Not that straight forward is it? Well, thankfully the Australian Department of Agriculture has all the information on their website which you can find by clicking here (link opens in new window). There are also numerous pet ‘migration agents’ who will manage the whole process for you (for a fee).

Shipping yourself, your cat and/or your dog to Australia was never going to be a straight forward process but I’m sure you’ll all appreciate being back together at the other side.

Are You Taking your pets to Australia?

If you are taking your pets to Australia. We’d love to hear from you. Post in our comments below.

Be sure to check My Pet Needs That if you are looking for the right gadgets for your pet.

Written by Mark

As the founder of Getting Down Under, Mark is passionate about demystifying the process associated with a move to Australia. Having launched Getting Down Under in early January 2006 and made the move to Australia from the UK in the same year, Mark continues to share resources and support for those looking for assistance. If you have a question for Mark, please post in our Community Forums. Please note All information provided on Getting Down Under should be considered in conjunction with our disclaimer. Please seek professional advice if you have any doubts! 

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  1. Hi, I am an Australia and currently living in Dubai. I want to take my Bengal cat back to Australia with me next year. I adopted him and am unsure even if he is a pure Bengal as he is exactly same as a domestic cat but i hear you have to prove he is 5th generation or more. How does one prove this?

    Thank you.

  2. Hi there

    I am looking to move down under in early 2015 and am nervous about the quaritine process
    i looked at the daff website and unless im wrong (which i hope i am the UK is a cat 4 country and takes 6 months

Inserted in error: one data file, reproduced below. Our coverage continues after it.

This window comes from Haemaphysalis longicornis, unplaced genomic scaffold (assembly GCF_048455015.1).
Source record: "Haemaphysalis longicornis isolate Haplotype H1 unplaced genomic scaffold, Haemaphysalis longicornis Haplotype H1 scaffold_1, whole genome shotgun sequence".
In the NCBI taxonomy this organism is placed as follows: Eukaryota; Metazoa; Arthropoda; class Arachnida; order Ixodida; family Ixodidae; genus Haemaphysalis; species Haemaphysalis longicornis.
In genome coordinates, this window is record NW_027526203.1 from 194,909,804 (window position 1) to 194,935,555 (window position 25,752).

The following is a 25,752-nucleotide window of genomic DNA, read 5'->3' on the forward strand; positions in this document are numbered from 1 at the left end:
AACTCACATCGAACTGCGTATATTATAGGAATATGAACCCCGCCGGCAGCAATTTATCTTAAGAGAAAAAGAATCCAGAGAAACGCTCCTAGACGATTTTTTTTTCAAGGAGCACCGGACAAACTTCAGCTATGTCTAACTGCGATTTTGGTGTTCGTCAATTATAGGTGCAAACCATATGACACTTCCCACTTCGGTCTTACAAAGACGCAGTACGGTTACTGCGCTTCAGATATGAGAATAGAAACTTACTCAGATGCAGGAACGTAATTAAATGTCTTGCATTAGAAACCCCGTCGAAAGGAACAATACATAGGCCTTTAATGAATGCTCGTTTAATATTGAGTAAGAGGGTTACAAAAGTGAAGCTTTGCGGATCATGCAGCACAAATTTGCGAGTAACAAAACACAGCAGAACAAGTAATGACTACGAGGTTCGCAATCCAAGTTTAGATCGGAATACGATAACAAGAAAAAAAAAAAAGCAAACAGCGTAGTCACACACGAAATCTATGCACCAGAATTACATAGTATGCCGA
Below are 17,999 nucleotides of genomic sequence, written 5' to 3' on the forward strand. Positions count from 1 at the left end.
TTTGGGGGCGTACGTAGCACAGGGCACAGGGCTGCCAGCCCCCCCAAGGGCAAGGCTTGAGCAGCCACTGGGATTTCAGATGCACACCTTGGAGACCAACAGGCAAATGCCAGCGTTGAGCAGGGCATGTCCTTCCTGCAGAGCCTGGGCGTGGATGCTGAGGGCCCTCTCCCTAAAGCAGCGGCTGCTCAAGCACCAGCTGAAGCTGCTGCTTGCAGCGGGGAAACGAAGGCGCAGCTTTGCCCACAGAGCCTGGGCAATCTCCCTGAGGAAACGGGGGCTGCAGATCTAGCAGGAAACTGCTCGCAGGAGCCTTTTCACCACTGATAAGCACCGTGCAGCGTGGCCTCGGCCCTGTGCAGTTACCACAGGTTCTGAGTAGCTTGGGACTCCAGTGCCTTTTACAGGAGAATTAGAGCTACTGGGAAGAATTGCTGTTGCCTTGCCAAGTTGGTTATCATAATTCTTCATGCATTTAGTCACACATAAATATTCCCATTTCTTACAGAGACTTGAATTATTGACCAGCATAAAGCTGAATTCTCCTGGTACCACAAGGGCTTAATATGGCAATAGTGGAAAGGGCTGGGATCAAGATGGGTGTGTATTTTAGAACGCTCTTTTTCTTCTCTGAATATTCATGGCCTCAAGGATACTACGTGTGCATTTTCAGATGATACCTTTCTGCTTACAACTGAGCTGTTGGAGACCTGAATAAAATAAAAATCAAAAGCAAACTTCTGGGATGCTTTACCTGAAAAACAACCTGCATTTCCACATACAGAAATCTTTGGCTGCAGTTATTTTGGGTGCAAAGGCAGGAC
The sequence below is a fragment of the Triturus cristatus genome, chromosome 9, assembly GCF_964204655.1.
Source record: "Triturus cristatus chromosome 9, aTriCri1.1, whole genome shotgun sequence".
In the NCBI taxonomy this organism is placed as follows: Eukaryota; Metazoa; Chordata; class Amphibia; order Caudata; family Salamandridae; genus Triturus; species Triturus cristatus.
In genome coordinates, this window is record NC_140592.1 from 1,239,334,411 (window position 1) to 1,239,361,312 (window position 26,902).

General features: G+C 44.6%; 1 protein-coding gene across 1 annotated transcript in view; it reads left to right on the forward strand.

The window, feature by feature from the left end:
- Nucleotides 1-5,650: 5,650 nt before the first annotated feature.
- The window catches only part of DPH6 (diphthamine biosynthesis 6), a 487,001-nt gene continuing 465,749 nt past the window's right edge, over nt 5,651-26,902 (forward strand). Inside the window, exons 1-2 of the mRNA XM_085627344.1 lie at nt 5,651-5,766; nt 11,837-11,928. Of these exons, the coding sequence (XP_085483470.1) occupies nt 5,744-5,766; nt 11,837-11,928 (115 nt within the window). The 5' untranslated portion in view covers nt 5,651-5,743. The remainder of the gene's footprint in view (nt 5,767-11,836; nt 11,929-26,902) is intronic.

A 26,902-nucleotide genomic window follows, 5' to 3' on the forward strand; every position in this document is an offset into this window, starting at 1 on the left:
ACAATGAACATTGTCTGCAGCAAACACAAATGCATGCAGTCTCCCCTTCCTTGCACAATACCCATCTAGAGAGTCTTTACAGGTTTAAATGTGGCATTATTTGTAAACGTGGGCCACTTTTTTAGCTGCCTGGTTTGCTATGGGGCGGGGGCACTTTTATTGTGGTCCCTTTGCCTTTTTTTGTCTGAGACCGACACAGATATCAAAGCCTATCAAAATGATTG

is this correct?

    thank you


  3. Hi, does anyone no how much it cost for the check ups and to send the dog from cyprus to perth,Australia? My dog is a poodle/Perrier . I just want to no a rough estimate..

  4. Fiona it really depends ,would they be ok in coach as opposed to 1st class ,and would dinner and a movie suffice, or would they prefere to see a live show ? . sorry ,was looking for cat info. but couldn’t resist : )

  5. Hey everyone,

    I am moving from Sweden to Australia in 6 months with my partner and our two cats.

    We have been students and therefore are very budget conscious. The cost of quarantine alone is so high, that I’m worried that we won’t be able to afford the whole process. But there is no way we will leave our beloved cats behind (even if they were from a cat shelter and cost next to nothing!).

    Can anyone help on the cheapest way of getting animals from Europe to Australia? Obviously we would prefer to fly on the same flight as the cats, but I’m very pissed to learn that Australia won’t let animals in that have travelled in cabin or as checked baggage.

    Any help would be extremely appreciated!

    Thanks in advance,


    • Hi Lucy, I’m afraid your stuck with an approved pet carrier unfortunately. I can’t offer any other additonal advice other than shop around for the cheapest quote.

      Good luck with your hunting, moving to Australia is a very expensive process but will be worth it, for both yourselves and your pets!